TOM'S TECH TIPS
SMARTCONTROL INSTALLATION TIPS (VOL 2)
Today we're going to talk Service Stops on SmartControl - Differences & Challenges. Grabby subject, right? With this baby, I'm hoping Standford University will make me an adjunct professor.
Anyway, let's get started with some service stop context.
All multi-family housing, and many single-family installations, require a way to isolate a plumbing fitting from the rest of the building's water delivery system so the fitting can be repaired without needing to turn off the water to the entire building. For instance, most faucets are installed with angle stops, which allow the hot/cold water to be turned off before it goes into the faucet. This way, the cartridge could be changed without turning off the shower, etc. Many shower valves also include separate hot & cold isolation valves, that are accessible under the trim escutcheon. These are called "service stops" or "stop valves." Or – amongst the plumbing cognoscenti – simply called "stops."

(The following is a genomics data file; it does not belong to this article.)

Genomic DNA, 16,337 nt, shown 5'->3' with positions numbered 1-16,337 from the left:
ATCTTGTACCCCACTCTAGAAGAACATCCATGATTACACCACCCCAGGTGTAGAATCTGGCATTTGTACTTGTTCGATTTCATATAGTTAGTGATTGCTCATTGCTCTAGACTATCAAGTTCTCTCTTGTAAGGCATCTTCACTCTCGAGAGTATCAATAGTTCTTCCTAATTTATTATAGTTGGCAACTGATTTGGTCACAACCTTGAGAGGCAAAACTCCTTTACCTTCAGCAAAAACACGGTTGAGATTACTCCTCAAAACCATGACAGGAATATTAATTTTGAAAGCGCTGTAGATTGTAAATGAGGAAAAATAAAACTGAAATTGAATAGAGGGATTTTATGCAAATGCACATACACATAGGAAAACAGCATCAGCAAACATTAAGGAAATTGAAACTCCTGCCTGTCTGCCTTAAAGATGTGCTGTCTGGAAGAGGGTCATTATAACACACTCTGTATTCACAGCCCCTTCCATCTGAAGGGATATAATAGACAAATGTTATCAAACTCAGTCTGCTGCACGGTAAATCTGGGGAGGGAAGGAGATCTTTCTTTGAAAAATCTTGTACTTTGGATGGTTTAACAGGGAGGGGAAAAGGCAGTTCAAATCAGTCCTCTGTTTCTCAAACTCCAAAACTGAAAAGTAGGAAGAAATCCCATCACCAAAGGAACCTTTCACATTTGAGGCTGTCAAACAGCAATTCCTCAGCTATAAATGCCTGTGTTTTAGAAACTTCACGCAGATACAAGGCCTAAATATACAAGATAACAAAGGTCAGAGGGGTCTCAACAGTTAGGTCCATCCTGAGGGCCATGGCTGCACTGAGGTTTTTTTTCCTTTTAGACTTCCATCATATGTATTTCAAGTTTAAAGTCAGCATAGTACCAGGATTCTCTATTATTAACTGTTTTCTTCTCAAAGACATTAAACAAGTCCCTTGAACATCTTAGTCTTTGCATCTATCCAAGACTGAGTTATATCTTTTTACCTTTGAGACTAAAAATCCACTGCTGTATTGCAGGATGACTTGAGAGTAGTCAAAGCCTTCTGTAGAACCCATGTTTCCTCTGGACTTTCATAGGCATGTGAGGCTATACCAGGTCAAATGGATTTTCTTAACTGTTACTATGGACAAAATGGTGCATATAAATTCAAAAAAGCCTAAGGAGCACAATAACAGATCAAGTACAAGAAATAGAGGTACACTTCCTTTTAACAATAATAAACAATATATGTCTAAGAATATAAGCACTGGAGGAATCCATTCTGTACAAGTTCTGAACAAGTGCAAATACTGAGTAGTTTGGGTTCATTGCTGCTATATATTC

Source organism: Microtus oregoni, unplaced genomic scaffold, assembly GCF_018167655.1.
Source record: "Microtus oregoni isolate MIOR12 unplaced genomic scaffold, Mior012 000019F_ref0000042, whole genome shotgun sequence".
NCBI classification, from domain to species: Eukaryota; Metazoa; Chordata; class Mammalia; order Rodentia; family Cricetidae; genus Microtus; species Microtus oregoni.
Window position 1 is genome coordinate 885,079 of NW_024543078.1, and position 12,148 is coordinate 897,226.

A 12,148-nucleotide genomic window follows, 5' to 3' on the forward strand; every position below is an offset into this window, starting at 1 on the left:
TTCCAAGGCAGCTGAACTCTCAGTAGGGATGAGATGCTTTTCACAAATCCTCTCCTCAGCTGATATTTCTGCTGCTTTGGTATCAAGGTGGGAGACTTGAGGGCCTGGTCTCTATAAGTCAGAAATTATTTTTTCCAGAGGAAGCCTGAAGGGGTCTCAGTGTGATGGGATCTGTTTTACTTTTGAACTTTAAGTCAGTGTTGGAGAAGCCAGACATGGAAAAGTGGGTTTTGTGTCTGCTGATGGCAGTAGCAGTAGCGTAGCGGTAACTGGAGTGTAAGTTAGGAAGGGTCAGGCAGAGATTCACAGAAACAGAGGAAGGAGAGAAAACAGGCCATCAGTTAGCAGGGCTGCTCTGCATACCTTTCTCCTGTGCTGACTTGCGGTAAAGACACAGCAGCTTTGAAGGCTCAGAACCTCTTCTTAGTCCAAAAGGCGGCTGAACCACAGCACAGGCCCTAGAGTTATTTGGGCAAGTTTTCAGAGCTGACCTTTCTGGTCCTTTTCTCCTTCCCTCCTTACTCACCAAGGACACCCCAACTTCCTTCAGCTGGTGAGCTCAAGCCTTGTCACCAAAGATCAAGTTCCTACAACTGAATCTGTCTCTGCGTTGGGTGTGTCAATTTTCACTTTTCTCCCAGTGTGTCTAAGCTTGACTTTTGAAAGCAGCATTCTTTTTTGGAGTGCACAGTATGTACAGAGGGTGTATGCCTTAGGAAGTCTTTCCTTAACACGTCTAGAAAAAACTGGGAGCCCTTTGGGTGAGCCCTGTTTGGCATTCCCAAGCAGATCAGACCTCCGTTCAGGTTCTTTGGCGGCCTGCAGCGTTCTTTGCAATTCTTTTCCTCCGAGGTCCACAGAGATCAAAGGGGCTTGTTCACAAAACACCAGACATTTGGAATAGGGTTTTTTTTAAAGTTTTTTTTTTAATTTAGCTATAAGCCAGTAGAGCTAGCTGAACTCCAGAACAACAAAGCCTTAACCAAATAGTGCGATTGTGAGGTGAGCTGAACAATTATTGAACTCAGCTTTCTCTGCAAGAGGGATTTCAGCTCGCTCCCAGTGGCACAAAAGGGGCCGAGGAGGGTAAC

In many parts of the world, each bathroom has separate hot and cold "master stop valves" that turn off the water to the entire bathroom – eliminating the need for each fitting to have its own angle-stops or service stops. Pretty clever, right? But yeah, we don't have that here. In California, we use separate stops for each fitting.
For the American markets, Grohe has always offered versions of their shower valves with stops, and the SmartBox is no exception. And by no exception, I mean there are a couple of exceptions. You, as a card-carrying Grohe expert, need to know them:
Remember last month's tech tip (SmartControl Installation Tips Vol 1)? There's a theme here with SmartControl and tips to the installer:RTFM, or Read the "Fascinating" Manual.
thanks, Tom S